Maybe I’m overthinking this, but here’s something that’s bothered me for a long time: what is the definition of “principal residence” for purposes of determining if cancelled debt is taxable?
The general rule for canceled debt is that the debt cancellation results in taxable income. For example, if the credit card company forgives $5,000 of credit card debt, you have $5,000 of taxable income. A similar concept would apply to foreclosures of homes.
There are a number of exceptions to the general rule. For example, if you’re insolvent, cancelled debt is not taxable. There’s also an exclusion that says cancelled debt isn’t taxable if it’s related to your principal residence. This is where my “overthinking” comes into play.
What if the Person Has Moved Out?
My question is. what if the homeowner moves out before the foreclosure process is complete? This happens a lot.
Section 108, which governs taxation of canceled debt, says that the Section 121 definition of “principal residence” is to be used, but that doesn’t help much because Section 121 simply says that a “principal residence” is determined based on “all the facts and circumstances.”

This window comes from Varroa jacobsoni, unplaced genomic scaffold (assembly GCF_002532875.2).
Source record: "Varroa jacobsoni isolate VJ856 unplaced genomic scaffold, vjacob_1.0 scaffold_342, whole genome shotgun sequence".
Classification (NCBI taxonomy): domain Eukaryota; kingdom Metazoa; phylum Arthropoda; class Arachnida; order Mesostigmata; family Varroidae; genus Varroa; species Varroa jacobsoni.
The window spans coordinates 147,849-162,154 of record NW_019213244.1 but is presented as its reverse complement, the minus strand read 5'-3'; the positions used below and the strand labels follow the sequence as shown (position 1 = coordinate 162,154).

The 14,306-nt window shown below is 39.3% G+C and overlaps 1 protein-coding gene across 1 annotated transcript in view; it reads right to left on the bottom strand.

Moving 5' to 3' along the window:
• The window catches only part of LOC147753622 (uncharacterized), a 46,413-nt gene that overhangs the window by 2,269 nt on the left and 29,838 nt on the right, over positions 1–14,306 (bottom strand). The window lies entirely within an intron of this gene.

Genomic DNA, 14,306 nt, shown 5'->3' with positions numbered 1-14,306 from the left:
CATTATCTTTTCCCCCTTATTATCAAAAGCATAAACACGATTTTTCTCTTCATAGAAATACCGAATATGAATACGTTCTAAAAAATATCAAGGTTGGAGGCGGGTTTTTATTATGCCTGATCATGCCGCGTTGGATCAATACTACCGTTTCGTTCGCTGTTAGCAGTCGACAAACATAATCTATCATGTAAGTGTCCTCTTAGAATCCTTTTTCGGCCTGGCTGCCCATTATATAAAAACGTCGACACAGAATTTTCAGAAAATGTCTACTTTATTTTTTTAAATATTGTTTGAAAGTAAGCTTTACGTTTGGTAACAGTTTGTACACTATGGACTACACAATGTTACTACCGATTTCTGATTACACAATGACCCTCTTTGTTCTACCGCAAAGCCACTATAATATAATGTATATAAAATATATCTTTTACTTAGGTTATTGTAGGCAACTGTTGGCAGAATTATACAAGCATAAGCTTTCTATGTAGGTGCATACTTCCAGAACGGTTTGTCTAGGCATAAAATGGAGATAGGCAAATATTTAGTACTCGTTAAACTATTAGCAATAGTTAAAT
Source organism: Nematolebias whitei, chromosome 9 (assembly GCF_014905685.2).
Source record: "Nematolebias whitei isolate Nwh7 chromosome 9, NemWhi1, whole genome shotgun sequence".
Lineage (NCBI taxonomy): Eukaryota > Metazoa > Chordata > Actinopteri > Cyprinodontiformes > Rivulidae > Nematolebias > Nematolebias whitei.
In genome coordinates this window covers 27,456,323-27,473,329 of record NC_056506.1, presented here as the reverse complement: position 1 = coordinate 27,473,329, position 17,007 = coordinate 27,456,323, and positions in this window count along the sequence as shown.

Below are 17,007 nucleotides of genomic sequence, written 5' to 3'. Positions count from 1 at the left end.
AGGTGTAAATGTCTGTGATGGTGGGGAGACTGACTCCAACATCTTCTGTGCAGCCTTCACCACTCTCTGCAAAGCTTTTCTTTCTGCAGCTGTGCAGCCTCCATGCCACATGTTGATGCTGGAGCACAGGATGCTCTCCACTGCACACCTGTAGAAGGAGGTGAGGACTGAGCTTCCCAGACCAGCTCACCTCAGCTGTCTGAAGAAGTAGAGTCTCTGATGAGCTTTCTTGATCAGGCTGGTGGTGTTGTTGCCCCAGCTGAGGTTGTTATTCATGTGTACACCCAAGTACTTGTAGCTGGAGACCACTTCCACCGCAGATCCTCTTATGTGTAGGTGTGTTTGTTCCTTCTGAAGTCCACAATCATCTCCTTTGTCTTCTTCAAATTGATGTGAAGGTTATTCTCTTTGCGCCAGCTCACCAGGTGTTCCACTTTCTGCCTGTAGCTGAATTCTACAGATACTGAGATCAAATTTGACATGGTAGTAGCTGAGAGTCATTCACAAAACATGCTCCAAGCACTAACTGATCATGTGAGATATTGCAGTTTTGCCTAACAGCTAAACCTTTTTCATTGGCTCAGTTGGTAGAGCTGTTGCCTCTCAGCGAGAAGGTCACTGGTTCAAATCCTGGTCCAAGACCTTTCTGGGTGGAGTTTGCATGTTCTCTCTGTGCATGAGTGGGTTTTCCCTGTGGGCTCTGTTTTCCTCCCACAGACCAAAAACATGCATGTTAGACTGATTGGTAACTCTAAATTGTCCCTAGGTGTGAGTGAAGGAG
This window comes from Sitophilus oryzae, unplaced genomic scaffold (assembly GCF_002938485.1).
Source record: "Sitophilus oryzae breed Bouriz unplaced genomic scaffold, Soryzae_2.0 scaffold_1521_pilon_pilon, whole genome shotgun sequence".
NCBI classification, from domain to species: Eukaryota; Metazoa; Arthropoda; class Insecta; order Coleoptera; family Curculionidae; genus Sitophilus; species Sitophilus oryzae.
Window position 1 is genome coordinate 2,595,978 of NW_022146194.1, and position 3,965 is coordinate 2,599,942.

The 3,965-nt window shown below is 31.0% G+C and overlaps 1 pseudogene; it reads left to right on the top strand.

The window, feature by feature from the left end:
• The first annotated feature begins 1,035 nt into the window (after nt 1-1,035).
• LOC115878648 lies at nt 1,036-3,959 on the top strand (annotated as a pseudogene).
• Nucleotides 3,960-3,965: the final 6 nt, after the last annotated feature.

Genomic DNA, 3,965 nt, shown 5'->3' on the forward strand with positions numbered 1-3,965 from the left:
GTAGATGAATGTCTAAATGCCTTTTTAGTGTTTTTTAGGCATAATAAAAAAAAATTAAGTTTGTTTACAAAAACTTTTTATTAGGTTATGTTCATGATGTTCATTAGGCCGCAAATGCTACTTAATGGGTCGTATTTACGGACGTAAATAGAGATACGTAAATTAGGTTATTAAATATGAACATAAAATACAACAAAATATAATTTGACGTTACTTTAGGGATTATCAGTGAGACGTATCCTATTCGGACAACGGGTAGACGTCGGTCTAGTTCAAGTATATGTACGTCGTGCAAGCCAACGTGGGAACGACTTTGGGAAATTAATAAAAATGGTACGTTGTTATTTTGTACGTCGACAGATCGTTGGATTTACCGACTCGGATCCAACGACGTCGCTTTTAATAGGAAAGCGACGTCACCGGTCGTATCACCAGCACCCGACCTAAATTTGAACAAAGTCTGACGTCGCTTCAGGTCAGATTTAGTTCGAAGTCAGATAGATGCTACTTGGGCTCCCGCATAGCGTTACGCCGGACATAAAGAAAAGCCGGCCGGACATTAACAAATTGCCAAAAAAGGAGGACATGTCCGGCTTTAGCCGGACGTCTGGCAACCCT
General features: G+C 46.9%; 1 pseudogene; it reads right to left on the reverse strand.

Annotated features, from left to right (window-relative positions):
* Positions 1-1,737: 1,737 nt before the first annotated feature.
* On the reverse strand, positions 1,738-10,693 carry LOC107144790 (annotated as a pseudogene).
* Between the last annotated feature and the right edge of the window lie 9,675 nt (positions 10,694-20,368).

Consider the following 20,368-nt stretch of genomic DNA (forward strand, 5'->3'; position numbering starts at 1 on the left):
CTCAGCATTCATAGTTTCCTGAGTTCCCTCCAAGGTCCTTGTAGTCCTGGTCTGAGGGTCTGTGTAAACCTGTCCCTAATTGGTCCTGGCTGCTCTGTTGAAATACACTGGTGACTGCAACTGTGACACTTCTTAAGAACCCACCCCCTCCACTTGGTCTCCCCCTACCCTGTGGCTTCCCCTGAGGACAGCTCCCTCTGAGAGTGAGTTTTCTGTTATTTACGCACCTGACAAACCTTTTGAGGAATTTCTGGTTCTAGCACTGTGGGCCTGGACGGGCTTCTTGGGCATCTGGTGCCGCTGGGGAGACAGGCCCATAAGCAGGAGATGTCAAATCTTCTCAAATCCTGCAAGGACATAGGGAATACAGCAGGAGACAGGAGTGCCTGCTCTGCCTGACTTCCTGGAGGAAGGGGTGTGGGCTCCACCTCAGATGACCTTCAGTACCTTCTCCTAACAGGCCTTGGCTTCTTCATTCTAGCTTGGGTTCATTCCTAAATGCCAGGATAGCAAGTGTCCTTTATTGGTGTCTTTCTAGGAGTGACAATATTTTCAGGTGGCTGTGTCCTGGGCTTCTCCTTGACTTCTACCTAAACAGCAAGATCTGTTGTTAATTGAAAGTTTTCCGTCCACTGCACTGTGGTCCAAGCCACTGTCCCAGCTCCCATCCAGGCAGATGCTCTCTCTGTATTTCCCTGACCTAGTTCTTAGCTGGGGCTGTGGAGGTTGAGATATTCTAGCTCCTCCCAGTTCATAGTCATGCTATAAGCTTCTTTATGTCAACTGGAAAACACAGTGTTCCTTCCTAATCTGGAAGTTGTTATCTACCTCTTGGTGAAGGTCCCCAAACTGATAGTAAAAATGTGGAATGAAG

So what would the “facts and circumstances” be for a person going through a foreclosure who moves out of the house prior to the completion of the foreclosure and now lives in an apartment? The foreclosure isn’t complete so the debt hasn’t been cancelled yet. Is the apartment the new principal residence?
I asked this question during a seminar I attended about debt cancellation. The presenter was a tax attorney with more than 30 years of experience. His response was that his firm has grappled with this question and that there’s not a good answer.
I have found no IRS guidance. Everything just says, essentially, if it’s your principal residence you can exclude the cancelled debt.
I have always employed the common sense test. If a person was living in an apartment or a rental and the foreclosure is completed in a reasonable time frame after the move, I would argue that the person still could call their foreclosed home their principal residence. But if the person moves to, say, a new state or somehow manages to buy a new home while going through foreclosure (yes, I have encountered this!), I would say they couldn’t call their foreclosed home their principal residence.
So tax pros — am I overthinking this? Am I missing something?
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